Walther CP88 Tactical – part 2
by B.B. Pelletier
Read the first part of my review of the Walther CP88 Tactical
The temperature was 95 degrees. The first four Gamo Match pellets shot single-action through the chronograph registered an average of 392.7 f.p.s., with a high of 399.9 and a low of 383.8. The next four were fired double-action, with an average of 372.1, a high of 374.4 and a low of 369.0 That’s with a fresh CO2 powerlet.
For the benefit of all you velocity freaks, I shot a clip of Gamo Raptors. Single-action averaged 461.1 f.p.s., with a high of 469.4 and a low of 454.8. Double-action got an average of 431.7 f.p.s., with a high of 437.7 and a low of 426.4.
So, shooting single-action nets a little higher velocity than double-action, which is normal on Umarex airguns. The rated velocity of 393 is right on the money, although I tested the gun on a very warm day. The higher numbers with Raptors should be considered a benefit, as we sure don’t want manufacturers testing their guns with them and then using those numbers in advertising!
I got four clips of very powerful shots (32) and another 13 good shots for a total of 45 good shots from one powerlet. I expected a few more shots; but, for the velocity, 45 is fine.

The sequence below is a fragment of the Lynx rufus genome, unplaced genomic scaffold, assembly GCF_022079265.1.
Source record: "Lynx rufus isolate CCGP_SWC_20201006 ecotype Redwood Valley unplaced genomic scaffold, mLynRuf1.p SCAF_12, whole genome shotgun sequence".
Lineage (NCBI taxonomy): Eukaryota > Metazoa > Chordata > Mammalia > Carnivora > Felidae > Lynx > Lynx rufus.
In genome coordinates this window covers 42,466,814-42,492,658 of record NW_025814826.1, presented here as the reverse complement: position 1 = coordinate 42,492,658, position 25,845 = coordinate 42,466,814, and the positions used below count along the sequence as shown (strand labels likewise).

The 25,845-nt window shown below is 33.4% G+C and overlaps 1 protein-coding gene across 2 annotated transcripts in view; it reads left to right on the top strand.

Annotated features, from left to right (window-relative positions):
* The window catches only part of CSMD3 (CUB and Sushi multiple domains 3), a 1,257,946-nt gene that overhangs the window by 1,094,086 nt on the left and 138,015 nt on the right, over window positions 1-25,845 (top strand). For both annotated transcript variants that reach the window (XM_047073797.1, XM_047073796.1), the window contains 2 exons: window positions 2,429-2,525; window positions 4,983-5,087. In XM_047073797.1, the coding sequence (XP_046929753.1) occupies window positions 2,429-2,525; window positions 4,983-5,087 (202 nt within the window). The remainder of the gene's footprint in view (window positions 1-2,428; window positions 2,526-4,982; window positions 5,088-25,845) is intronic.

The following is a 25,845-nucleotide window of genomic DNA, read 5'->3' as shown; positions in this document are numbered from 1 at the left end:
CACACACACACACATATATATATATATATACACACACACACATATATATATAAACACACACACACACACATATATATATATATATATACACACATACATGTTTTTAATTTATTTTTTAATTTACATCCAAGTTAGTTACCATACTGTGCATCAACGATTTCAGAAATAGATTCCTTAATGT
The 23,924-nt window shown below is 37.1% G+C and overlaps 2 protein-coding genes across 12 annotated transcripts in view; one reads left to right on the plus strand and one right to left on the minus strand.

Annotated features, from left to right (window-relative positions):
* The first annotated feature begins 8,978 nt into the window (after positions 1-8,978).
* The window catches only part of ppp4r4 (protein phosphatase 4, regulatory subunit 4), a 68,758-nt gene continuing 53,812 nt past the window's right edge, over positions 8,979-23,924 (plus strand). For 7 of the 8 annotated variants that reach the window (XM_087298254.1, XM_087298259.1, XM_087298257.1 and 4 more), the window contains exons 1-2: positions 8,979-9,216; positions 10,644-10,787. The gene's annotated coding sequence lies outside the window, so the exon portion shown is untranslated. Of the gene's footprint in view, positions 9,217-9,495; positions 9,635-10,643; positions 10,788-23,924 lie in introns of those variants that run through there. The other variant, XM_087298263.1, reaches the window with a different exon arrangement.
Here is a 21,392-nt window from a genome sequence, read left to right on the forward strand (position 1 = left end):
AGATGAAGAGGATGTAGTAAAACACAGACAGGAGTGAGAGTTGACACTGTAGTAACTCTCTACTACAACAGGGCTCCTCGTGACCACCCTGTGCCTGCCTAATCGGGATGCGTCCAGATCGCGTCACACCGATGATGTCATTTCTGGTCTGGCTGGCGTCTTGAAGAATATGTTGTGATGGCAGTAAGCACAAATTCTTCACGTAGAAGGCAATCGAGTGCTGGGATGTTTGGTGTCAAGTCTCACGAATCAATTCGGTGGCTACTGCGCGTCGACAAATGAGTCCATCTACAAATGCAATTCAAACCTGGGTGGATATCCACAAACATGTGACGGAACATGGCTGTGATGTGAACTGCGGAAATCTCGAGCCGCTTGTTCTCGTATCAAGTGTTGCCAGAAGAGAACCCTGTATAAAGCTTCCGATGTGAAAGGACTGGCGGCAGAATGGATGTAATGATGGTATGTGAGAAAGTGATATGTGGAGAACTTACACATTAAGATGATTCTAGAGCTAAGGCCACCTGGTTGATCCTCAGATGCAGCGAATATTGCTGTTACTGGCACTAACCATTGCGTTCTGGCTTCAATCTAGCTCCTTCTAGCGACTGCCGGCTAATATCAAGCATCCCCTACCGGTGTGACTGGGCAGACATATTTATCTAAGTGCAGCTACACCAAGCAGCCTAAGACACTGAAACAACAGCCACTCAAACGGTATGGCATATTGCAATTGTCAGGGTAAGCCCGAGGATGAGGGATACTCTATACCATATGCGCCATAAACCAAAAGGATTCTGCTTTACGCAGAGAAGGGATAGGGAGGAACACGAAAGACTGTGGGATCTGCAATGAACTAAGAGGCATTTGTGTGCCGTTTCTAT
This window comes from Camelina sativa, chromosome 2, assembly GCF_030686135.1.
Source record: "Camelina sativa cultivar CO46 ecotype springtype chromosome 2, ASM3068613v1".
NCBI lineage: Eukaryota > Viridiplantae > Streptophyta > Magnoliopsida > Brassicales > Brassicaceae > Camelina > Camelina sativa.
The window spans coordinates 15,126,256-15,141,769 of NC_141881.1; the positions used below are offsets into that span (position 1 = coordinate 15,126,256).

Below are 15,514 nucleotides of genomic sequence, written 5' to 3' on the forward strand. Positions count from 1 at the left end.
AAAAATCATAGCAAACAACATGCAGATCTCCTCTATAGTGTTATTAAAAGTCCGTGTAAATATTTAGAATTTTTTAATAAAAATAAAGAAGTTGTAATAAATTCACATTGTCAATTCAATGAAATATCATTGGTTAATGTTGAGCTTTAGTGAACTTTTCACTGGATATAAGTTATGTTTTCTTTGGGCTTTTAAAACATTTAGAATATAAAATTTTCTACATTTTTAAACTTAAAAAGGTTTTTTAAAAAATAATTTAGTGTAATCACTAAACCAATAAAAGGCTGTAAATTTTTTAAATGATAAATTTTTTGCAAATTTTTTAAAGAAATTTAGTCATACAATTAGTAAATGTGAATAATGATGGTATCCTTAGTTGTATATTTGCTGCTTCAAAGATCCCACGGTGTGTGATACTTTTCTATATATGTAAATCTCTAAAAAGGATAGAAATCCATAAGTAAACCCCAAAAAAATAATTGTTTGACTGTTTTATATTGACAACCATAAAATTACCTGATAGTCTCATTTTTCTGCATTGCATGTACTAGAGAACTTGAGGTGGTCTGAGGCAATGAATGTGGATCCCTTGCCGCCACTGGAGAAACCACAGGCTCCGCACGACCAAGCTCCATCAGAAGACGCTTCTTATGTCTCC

What I like BEST about this pistol
What makes the CP88 Tactical a “tactical” model is the Walther red dot sight and a fake silencer/compensator. I unscrewed the fake can immediately, but the red dot sight is the best feature of this model. It’s well-made and very clear with lots of features not seen on red dots in this price range. For starters, it has the popular picture window style instead of a conventional optical tube. When Bushnell pioneered this look, they charged $500 for the pleasure of their company – Walther charges you about $85.
Then, there’s the switch that lets you enlarge the size of the dot! Most red dots get larger as the intensity of the light increases, but Walther keeps the intensity separate from the switch that enlarges the dot! That gives you more control of the sighting situation. This sight would be welcome on a firearm, as well as a pellet pistol.
The one drawback on the dot sight was that the elevation screw was mismarked, but that became evident the moment I adjusted it. The instructions in the dot sight manual that come with the gun were correct.
The trigger on this pistol is really good. On single-action, it breaks cleanly at 6 lbs. but feels like 4. Double-action goes off at 7.5 and is as smooth as a fine DAO firearm pistol. The blade is quite wide and smooth, and that probably contributes to the good feel.
The P88 firearm has a double-stack magazine, so the grip is very wide and full. That carries over to the pellet pistol, and it feels as large as a Colt .45 even though it’s just a 9mm. That’s probably what spelled the end for the firearm, but in a pellet pistol, who cares?
Not quite finished yet. Tomorrow for sure.